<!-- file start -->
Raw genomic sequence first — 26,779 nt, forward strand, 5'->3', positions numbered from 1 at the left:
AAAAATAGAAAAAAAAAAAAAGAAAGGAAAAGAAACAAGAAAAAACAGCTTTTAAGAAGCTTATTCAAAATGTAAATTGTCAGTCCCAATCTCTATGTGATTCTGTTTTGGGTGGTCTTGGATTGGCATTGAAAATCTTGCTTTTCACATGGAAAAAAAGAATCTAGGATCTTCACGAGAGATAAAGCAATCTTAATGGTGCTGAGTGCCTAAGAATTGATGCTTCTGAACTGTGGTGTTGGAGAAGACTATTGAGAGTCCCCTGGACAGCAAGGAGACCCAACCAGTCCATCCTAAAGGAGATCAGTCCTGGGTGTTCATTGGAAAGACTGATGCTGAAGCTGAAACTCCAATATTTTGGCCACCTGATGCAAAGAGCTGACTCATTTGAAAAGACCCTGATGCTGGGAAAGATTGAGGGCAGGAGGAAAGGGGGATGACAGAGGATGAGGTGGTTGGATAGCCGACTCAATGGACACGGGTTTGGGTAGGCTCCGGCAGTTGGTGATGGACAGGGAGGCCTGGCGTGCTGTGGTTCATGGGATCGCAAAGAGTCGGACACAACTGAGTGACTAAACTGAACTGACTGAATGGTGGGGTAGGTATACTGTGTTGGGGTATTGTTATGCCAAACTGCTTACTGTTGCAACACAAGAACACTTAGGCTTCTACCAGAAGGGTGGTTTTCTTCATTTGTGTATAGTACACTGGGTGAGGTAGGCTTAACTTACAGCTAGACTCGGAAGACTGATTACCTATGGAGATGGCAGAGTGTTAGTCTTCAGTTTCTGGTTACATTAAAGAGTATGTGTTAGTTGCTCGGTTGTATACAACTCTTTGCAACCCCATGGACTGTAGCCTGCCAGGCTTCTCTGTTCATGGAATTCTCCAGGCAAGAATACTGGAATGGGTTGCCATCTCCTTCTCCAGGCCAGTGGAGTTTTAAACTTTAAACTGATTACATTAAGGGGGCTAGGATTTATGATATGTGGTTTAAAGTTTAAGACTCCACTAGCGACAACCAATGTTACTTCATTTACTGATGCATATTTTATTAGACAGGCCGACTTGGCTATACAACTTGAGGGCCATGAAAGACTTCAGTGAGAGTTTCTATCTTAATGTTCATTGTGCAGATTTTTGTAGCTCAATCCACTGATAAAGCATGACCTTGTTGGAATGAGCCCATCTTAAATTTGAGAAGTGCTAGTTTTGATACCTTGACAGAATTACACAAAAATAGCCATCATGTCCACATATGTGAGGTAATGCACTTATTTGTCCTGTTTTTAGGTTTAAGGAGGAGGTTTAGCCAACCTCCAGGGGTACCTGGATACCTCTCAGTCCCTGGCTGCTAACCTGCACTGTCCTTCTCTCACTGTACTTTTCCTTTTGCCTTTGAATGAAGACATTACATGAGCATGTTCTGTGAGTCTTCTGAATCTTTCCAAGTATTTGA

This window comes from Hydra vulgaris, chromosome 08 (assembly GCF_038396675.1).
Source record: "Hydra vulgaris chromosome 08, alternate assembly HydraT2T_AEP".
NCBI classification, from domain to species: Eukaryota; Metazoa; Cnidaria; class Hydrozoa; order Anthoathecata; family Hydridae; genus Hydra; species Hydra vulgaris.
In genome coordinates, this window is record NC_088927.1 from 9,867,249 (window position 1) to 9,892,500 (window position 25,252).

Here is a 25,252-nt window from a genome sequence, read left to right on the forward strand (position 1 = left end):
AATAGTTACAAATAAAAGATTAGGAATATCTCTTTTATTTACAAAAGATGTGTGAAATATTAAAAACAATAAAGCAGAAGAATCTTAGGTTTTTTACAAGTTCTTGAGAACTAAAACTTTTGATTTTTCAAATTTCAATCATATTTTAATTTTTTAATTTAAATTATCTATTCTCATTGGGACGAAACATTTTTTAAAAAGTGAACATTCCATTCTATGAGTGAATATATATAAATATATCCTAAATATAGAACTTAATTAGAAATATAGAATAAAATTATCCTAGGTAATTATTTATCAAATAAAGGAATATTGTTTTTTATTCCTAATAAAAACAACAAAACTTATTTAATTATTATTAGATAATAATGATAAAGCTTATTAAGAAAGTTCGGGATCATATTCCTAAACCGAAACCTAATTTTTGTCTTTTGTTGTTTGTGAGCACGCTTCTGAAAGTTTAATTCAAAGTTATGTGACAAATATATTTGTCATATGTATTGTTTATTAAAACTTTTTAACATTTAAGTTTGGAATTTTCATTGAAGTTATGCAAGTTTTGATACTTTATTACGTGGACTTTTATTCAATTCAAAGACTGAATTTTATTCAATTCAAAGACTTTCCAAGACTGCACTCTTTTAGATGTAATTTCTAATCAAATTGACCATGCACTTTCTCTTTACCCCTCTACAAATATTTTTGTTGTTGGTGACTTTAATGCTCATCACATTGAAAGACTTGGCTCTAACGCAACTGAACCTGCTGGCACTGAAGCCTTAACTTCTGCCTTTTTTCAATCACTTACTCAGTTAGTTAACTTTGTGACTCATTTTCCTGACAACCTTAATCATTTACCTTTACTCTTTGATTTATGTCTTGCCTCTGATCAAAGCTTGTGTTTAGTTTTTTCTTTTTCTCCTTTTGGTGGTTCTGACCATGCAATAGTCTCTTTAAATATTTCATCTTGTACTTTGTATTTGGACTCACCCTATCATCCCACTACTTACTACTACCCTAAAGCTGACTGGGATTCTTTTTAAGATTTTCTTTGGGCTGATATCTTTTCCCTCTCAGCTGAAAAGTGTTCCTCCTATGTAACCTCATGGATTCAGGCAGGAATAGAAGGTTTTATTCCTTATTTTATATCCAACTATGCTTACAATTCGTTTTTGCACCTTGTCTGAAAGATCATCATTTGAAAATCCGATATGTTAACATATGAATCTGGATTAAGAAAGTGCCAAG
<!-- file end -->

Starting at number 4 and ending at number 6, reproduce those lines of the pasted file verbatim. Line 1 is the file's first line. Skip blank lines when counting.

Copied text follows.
Source record: "Hydra vulgaris chromosome 08, alternate assembly HydraT2T_AEP".
NCBI classification, from domain to species: Eukaryota; Metazoa; Cnidaria; class Hydrozoa; order Anthoathecata; family Hydridae; genus Hydra; species Hydra vulgaris.
In genome coordinates, this window is record NC_088927.1 from 9,867,249 (window position 1) to 9,892,500 (window position 25,252).